So at what point do I say nice things about it? It is, for all that, a smooth ride: it's never less than pleasant; for a Marvel movie the action is good, and presented with the clarity of posed action figures (in a good way this time); it's colorful, and while at times it's chintzy, it's chintzy like a Star Trek episode; it does possess ingenuity, even if it feels like it's been forbidden to express it; and I haven't mentioned Jackson much, but The Marvels is the closest the movies have ever gotten to doing right by Nick Fury, not the Ultimate Nick Fury whose comic book "casting" as Sam Jackson became a self-fulfilling prophecy, but the regular old Marvel Universe Nick Fury—all but the cigar-chomping—in Jackson's regular-joe-in-a-world-of-sci-fi-nonsense amused contempt, and his general benign over-this-shit gruffness. Additionally, I suppose I must prefer Disney executives artificially deadening a film's emotions to James Gunn puking them directly into my mouth like a mama bird, because I liked this better than Guardians of the Galaxy vol. 3, though the forty-five minute difference in runtime and absence of completely-braindead needle-drops undoubtedly contribute to that. Even through the murk of a movie that got remade in the middle of making it the first time, it's Larson's most humane performance out of her three goes at the role; Vellani is adorably hyper-committed, even in the teeth of a character who should be obnoxious. It's one more okay Marvel movie; but I'll admit I came close to talking myself into disliking it.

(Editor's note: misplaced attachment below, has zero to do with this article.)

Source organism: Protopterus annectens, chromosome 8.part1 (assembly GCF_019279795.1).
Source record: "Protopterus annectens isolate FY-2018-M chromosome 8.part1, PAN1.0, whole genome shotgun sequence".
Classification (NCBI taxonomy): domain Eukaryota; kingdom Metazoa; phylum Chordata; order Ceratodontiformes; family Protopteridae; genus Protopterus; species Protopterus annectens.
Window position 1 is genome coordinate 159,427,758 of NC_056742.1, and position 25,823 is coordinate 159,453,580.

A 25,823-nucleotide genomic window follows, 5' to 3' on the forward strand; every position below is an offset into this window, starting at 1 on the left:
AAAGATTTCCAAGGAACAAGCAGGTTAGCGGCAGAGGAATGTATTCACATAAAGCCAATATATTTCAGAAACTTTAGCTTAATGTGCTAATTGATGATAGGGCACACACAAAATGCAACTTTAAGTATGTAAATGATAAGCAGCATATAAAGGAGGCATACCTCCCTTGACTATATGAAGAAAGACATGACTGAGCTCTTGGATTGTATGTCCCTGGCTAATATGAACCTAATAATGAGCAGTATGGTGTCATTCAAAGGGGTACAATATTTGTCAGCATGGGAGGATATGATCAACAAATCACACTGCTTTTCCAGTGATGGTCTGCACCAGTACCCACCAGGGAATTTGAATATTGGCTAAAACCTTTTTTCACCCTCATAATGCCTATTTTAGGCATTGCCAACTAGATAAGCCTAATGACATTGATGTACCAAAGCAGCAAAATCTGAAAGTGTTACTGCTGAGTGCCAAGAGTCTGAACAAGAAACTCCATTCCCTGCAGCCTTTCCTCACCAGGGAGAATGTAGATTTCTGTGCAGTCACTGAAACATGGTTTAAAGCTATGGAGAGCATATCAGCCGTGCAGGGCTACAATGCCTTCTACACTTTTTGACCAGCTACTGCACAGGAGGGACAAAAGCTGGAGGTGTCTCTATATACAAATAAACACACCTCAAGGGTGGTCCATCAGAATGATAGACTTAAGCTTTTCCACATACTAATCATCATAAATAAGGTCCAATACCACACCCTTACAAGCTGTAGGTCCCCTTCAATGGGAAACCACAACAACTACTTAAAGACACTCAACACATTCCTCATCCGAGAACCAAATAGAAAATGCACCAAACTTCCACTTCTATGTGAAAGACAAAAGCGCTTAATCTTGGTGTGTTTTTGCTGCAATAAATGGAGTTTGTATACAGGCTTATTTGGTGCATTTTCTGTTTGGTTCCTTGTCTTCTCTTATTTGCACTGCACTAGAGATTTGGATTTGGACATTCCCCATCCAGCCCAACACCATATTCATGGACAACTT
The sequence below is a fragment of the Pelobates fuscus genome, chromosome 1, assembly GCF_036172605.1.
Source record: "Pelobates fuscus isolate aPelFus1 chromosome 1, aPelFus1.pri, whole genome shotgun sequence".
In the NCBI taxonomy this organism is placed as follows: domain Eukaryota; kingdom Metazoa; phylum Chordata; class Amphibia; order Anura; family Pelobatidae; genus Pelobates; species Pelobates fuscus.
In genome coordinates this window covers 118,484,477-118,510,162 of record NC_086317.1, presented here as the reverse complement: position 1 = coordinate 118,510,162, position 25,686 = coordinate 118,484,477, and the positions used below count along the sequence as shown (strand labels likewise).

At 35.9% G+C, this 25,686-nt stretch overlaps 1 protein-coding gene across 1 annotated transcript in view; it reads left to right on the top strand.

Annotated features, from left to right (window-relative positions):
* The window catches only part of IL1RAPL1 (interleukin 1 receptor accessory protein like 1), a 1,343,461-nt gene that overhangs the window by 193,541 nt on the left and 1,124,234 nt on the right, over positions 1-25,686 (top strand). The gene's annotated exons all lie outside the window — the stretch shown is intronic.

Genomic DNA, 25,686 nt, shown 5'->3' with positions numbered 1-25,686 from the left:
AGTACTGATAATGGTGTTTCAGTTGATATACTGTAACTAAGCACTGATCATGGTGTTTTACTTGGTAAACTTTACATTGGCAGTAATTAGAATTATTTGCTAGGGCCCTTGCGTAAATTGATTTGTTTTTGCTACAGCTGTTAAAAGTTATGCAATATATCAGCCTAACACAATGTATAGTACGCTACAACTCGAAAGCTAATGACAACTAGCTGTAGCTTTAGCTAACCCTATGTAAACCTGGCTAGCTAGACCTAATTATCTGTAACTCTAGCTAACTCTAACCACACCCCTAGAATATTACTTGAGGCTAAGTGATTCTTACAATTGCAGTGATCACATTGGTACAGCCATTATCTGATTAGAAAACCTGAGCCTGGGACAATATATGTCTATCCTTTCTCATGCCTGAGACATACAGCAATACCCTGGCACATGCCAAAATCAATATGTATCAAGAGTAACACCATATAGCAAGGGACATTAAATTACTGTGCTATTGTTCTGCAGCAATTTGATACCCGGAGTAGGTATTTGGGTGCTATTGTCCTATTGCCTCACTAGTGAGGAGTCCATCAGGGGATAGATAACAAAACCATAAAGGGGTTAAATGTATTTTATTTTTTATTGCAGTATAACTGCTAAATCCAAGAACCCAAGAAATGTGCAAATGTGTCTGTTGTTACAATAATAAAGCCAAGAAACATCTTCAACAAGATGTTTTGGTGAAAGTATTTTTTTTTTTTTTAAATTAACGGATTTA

*Full-on "enormous bomb" territory; I fully realize I didn't help, but ironically, or not, or whatever, it was my girlfriend's fault.
**A callback to Iron Man's post-credits scene, involving the Young Avengers, much less so. I categorically do not care.
***I hate the mid-credits scene very much, but, I mean, if you've gotta do Rogue somehow.